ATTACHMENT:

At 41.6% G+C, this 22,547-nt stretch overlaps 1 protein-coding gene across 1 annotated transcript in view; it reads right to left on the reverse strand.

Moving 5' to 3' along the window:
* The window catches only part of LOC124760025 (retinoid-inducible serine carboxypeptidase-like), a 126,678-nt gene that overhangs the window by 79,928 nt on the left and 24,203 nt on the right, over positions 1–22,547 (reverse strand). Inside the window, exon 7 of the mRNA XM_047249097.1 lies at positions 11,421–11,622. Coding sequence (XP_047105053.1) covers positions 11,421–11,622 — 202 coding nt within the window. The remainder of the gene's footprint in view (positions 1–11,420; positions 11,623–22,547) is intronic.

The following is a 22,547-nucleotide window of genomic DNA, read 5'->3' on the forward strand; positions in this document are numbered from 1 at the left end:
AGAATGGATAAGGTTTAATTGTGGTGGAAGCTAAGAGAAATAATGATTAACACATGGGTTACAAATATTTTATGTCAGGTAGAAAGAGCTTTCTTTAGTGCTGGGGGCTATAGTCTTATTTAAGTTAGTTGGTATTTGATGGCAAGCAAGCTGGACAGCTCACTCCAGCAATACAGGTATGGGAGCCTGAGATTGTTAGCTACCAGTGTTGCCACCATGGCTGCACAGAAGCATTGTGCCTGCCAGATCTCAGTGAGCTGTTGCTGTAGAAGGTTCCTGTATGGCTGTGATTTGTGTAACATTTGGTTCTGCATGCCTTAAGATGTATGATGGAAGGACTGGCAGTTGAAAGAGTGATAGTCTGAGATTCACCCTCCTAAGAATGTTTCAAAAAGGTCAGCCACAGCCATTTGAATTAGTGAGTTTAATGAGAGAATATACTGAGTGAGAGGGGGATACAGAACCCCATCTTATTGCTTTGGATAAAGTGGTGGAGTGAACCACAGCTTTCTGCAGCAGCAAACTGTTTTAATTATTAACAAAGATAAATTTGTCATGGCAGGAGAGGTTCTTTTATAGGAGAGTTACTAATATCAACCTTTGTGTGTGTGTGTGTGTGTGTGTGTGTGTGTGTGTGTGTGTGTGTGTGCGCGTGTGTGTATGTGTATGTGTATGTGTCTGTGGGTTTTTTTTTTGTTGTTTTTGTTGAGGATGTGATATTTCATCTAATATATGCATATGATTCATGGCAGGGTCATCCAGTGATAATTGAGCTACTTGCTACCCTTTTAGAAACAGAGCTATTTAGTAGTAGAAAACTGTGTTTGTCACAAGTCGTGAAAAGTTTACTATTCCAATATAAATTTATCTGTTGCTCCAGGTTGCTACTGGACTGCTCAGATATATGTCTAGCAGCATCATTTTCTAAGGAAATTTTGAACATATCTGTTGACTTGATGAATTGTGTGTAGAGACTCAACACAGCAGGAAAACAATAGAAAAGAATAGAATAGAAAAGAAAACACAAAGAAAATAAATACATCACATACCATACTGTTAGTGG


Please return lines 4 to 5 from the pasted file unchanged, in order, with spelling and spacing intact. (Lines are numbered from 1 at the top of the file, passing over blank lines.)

The following is a 22,547-nucleotide window of genomic DNA, read 5'->3' on the forward strand; positions in this document are numbered from 1 at the left end:
AGAATGGATAAGGTTTAATTGTGGTGGAAGCTAAGAGAAATAATGATTAACACATGGGTTACAAATATTTTATGTCAGGTAGAAAGAGCTTTCTTTAGTGCTGGGGGCTATAGTCTTATTTAAGTTAGTTGGTATTTGATGGCAAGCAAGCTGGACAGCTCACTCCAGCAATACAGGTATGGGAGCCTGAGATTGTTAGCTACCAGTGTTGCCACCATGGCTGCACAGAAGCATTGTGCCTGCCAGATCTCAGTGAGCTGTTGCTGTAGAAGGTTCCTGTATGGCTGTGATTTGTGTAACATTTGGTTCTGCATGCCTTAAGATGTATGATGGAAGGACTGGCAGTTGAAAGAGTGATAGTCTGAGATTCACCCTCCTAAGAATGTTTCAAAAAGGTCAGCCACAGCCATTTGAATTAGTGAGTTTAATGAGAGAATATACTGAGTGAGAGGGGGATACAGAACCCCATCTTATTGCTTTGGATAAAGTGGTGGAGTGAACCACAGCTTTCTGCAGCAGCAAACTGTTTTAATTATTAACAAAGATAAATTTGTCATGGCAGGAGAGGTTCTTTTATAGGAGAGTTACTAATATCAACCTTTGTGTGTGTGTGTGTGTGTGTGTGTGTGTGTGTGTGTGTGTGTGTGTGCGCGTGTGTGTATGTGTATGTGTATGTGTCTGTGGGTTTTTTTTTTGTTGTTTTTGTTGAGGATGTGATATTTCATCTAATATATGCATATGATTCATGGCAGGGTCATCCAGTGATAATTGAGCTACTTGCTACCCTTTTAGAAACAGAGCTATTTAGTAGTAGAAAACTGTGTTTGTCACAAGTCGTGAAAAGTTTACTATTCCAATATAAATTTATCTGTTGCTCCAGGTTGCTACTGGACTGCTCAGATATATGTCTAGCAGCATCATTTTCTAAGGAAATTTTGAACATATCTGTTGACTTGATGAATTGTGTGTAGAGACTCAACACAGCAGGAAAACAATAGAAAAGAATAGAATAGAAAAGAAAACACAAAGAAAATAAATACATCACATACCATACTGTTAGTGG